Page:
Biodiversity monitoring

Biodiversity monitoring allows for proper management of natural resources by detecting any changes to ecosystems and guiding proper and timely responses to such changes by natural resources managers. One of the most effective approaches to monitoring biodiversity is the involvement of the people on the ground, that is, the people residing in and around natural habitats that supports the diverse flora and fauna. In this regard, BirdLife Botswana facilitated biodiversity monitoring training workshops with special focus on avifauna from the 13th to the 18th of March 2021, covering three villages in the Makgadikgadi wetlands area namely Nata, Mmatshumo and Phuduhudu and a further two villages in the Okavango Delta namely Etsha 13 and Shakawe. The main aim of the trainings was to strengthen, improve and increase community participation and involvement in the following Bird monitoring programs coordinated by BirdLife Botswana involving volunteer participants: Water bird monitoring, Vulture monitoring and terrestrial/common bird monitoring. These trainings were set out to empower and further enhance the monitoring skills of those community members already involved in bird monitoring through provision of resources that aids in monitoring such as Binoculars, bird books and more educational materials such as brochures, posters and stickers covering the importance and need for monitoring and conservation of natural resources in their surrounding and birds in particular. These trainings’ overall goal was to ‘train trainers’, that is, empower already skilled active monitors in the community who will in turn involve and mentor more members of their communities to take part and make a meaningful contribution to bird and biodiversity monitoring.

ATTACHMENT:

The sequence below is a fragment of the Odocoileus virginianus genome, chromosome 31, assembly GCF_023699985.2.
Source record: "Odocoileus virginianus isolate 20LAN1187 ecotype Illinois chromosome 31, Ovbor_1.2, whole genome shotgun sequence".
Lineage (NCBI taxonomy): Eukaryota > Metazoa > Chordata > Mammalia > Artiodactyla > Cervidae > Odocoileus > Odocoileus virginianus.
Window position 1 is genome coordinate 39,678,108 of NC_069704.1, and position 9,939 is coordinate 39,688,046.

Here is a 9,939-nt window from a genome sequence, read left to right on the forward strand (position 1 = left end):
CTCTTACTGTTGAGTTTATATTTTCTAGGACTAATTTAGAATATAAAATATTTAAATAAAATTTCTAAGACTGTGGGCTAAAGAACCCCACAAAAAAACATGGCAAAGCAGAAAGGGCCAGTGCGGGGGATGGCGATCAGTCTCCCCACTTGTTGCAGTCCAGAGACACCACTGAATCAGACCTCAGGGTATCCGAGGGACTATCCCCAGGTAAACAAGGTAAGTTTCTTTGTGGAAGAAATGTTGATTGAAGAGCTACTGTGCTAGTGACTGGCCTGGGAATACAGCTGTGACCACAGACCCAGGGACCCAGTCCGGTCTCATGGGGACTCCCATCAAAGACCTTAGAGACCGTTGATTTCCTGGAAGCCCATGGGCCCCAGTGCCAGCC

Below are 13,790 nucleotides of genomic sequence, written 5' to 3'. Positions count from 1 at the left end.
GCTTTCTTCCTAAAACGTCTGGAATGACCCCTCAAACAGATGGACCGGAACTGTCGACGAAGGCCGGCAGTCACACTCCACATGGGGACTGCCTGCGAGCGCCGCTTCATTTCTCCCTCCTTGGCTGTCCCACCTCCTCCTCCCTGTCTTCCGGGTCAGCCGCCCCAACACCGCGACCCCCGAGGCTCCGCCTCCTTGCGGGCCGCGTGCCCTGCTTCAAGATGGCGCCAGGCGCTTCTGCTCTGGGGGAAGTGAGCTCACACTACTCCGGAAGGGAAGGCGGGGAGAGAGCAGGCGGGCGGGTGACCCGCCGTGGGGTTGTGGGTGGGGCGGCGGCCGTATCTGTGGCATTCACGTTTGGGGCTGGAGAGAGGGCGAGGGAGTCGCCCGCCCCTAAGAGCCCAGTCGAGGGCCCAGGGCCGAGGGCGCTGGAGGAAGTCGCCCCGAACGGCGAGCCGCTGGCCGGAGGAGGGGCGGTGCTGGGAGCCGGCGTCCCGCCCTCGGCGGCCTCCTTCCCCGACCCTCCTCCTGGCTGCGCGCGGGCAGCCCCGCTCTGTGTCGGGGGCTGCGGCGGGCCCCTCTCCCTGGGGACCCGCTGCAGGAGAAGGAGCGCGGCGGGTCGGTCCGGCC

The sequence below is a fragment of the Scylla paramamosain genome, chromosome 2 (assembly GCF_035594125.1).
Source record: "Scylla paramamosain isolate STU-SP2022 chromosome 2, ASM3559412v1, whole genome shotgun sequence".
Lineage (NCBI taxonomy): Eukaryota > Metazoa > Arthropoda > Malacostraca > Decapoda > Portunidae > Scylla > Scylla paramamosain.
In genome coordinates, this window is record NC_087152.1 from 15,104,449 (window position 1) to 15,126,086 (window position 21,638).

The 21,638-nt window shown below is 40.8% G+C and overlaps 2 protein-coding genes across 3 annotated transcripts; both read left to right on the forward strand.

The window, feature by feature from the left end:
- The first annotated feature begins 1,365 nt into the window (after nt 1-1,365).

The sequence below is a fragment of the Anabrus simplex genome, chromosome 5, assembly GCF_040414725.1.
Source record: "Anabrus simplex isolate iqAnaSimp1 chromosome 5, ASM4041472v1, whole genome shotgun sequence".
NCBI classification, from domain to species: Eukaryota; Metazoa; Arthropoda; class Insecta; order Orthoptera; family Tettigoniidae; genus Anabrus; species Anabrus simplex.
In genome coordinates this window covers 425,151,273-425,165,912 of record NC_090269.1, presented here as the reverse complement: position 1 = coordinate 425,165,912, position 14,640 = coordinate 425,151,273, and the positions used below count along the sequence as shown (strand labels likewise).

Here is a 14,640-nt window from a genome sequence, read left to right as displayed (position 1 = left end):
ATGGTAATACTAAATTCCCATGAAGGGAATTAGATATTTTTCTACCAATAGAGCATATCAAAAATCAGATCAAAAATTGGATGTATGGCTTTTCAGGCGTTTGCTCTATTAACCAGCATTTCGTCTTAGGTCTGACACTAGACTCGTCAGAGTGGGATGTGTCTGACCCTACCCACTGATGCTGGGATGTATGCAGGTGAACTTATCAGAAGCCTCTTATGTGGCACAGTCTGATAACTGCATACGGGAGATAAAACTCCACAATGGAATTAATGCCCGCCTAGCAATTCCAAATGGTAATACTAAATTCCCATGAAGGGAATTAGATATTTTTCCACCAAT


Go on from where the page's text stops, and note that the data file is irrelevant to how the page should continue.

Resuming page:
This exercise was supported by: SGP/GEF, African Bird Club, US Embassy-Botswana, Department of Wildlife and National Parks

 

 

 

 

 

 

 

 

Picture 1: Bird walk covering bird identification with an experienced birder Mr. Chris Brewster at Nata Bird sanctuary

 

 

 

 

 

 

 

 

 

BPM participants attending training at Gaing-O Trust conference room in Mmatshumo

 

 

 

 

 

 

 

 

Mr. Onkamile Thogo, a BPM participant, received a bird book and a pair of binoculars bought through funding from African Bird Club on behalf of the other 6 loyal BPM participants from Phuduhudu for use in bird identification during bird counts

 

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